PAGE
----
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Non Oil-based economy tech

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posted on Dec, 10 2004 @ 11:13 AM
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How does anyone think that the eventual changeover from oil to non-fossil fuel power supply will effect geostrategy?

For my own part, I think that, since somethingliek this is technology based and expensive and requires government promotion, it will start in the West, and lag in the third world. This means that the West will not have strong geostrategic ties to arabia, and thus have less interests there and eventually, I think, will pull out of the region entirely. It won't, I think, affect the importance of central asia tho.

I -do- think that the saudis and oil regimes like them however will still be able to profit from oil sales to developing countries, which, interestingly enough, may accelerate their pace of development with a drop in the price of oil. I'd at least think that there has to be a drop, because, without rich western countries that are able to buy high priced oil, they'll have to drop the price.

Now, what does that say about climate control? Industrialized nations expell more fossil fuel waste than non industrialized ones, but the ones the expel the most are -developing- or -industrializing- nations, who have nothing to benefit fromcontrollng emissions and much to gain from deregulation and allowing industry to grow on its own.

So I think that these oil producing countries will be in an unsual position, they will be the dominant power, selling products to poorer countries and being forced, ironically, to interfere with those countries regional policies and stability, the reverse of the current and former situation.

But, also, what would a shift in the strategic resources mean for the west? Are all alternative power technologies 'domestic'? Can tech advances allow them to be 'transmitted' internationally? Regulated by global bodies?

Any thoughts on any portion or all of the above should be interesting.




posted on Dec, 10 2004 @ 08:45 PM
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It's actually quite different than you think. Japan, Europe and possibly S.Korea are looking into alternatives and will more than likely beat the US to the fuel change. Other countries are using biogas for generators, cooking and heating. Japan's corperations are working to replace all autos with hybrids while the big 3 in the states are dangling 1 or 2. Of the 3, GM shows the most promise at producing more hybrids. I emailed Ford about adding Solor panels option to the escape, no answer. My guess is that they still have to cave to the oil cartels.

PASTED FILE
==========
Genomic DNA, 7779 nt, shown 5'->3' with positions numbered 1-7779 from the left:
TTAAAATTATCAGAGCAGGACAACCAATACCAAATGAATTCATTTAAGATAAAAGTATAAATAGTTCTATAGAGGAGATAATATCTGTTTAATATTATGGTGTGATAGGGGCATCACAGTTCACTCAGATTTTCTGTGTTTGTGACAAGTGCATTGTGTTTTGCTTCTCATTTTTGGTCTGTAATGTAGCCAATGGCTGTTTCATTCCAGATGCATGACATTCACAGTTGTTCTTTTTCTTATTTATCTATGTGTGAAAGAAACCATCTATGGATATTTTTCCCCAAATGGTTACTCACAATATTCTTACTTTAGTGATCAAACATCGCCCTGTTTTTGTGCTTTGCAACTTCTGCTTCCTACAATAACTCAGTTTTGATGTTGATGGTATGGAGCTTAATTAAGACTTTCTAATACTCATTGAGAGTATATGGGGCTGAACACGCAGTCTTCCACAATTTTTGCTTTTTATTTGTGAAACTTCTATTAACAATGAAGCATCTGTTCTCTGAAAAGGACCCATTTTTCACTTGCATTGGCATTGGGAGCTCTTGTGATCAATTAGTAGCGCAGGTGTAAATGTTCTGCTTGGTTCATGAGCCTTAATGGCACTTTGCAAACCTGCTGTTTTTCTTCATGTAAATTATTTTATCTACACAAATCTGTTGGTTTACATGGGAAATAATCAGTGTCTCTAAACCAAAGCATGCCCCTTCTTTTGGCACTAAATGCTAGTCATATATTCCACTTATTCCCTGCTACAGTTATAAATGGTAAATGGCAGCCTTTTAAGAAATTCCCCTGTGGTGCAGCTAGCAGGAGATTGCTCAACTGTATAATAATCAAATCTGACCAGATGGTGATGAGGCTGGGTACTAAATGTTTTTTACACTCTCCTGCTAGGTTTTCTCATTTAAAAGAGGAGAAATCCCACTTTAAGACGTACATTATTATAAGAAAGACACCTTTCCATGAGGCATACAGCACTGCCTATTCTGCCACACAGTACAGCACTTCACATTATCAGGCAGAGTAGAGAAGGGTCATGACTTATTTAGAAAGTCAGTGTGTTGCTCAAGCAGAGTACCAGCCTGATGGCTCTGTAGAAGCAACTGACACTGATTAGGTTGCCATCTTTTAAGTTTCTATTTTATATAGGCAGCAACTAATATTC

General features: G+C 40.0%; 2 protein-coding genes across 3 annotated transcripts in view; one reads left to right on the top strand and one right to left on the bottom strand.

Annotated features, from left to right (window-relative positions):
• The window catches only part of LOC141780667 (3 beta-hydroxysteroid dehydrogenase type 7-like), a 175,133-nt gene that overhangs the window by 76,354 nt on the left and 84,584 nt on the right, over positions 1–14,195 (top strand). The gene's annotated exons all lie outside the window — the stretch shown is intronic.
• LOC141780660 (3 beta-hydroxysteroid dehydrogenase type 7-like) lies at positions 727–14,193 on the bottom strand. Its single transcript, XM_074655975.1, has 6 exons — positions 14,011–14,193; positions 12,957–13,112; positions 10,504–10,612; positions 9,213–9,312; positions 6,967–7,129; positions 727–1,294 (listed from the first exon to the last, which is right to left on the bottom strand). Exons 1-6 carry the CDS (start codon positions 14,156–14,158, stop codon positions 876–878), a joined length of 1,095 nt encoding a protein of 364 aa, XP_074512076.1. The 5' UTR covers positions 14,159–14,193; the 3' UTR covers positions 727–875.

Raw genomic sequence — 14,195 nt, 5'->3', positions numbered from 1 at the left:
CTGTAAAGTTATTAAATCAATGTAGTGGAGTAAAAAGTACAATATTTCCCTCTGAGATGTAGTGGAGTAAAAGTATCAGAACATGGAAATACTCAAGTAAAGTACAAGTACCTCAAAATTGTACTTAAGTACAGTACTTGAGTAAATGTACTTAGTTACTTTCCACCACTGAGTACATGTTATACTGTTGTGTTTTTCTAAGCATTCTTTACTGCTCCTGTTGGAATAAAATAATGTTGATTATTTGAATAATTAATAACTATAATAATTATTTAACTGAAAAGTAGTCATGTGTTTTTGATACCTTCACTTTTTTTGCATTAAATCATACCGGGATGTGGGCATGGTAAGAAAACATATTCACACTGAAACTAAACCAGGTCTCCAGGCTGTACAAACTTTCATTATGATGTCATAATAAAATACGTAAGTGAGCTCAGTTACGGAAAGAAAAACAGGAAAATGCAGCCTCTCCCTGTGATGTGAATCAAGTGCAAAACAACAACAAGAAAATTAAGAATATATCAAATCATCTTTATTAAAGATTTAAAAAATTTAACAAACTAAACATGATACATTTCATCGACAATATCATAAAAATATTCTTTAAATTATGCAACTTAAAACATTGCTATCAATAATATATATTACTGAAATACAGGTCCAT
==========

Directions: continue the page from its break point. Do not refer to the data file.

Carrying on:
The key to replacing hydrocarbons is, finding a stable chemical that is loaded with hydrogen, cheap to produce, easy to crack for use in the fuel-cell or engine and does not use carbon atoms.



posted on Dec, 10 2004 @ 09:04 PM
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Brazil has been using alcohol and gasohol for years. They produce it throughout the country in small scale sugar fermenting farms.



posted on Dec, 10 2004 @ 10:18 PM
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Originally posted by AlabamaCajun
The key to replacing hydrocarbons is, finding a stable chemical that is loaded with hydrogen, cheap to produce, easy to crack for use in the fuel-cell or engine and does not use carbon atoms.


Have you heard of Aquafuel? Here is the link.

Aquafuel generator

And here are some quick snippets for peoplpe too lazy to click and read through links.





Conversion efficiency

We have tested our aquafuel generator to see the output power one can obtain using the gas output to drive a normal petrol generator. We have also tried to use the output from the electrical generator to drive the COH2 reactor and thus close the loop. The engine used was a Mitsubishi GM82, 80ml displacement, rated 2.4HP@3600RPM, 4cycle OHV type, coupled to a 1.2KW generator. It is very important to run dry the fuel carburateur reservoir before starting any measurements. These generators are able to run for about 3 minutes without their fuel tank by using fuel left in their reservoir. Voltage & current readings were taken at the aquafuel cell input as shown below:
Aquafuel engine run test
Voltage Current Power input Gas output Mixture output (1:5) Test result
35 V 40 A 1400 W 1.5 L/min 9 L/min Engine fails to start
34 V 60 A 2040 W 2.3 L/min 14 L/min Engine runs but rough idle
32 V 80 A 2560 W 3.1 L/min 18.6 L/min Engine runs at 1000rpm
30 V 120 A 3600 W 4.0 L/min 24 L/min Engine runs at 2000rpm
30 V 180 A 5400 W 6.5 L/min 40 L/min Engine runs at 3600rpm



And if you are interested in building one to test it yourself check this link out to a good starter project.

members.fortunecity.com...



posted on Dec, 11 2004 @ 04:40 AM
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I think that the US will be hit much harder when severe oil shocks come, because we have lived under the misimpression we could squander it. Countries where oil is not a natural resource, such as Japan and Europe, are a good deal more frugal with it due to higher prices. For those same reasons they utilize other energy resources more readily.

Sometimes I think the US is like a big dumb cow chewing it's cud on the railroad tracks, with a locamotive bearing down on it. It just has no clue. And until the train hits it it will just stand there and moo it's objections to the noise. We may survive, but I suspect it could get very ugly.

I would not be totally suprised to see the US break up. It is a very large country and Washington seems completely divorced from local economies and interests.

We will be forced to turn immediately back to coal, and will probably be the late comers to new technologies.
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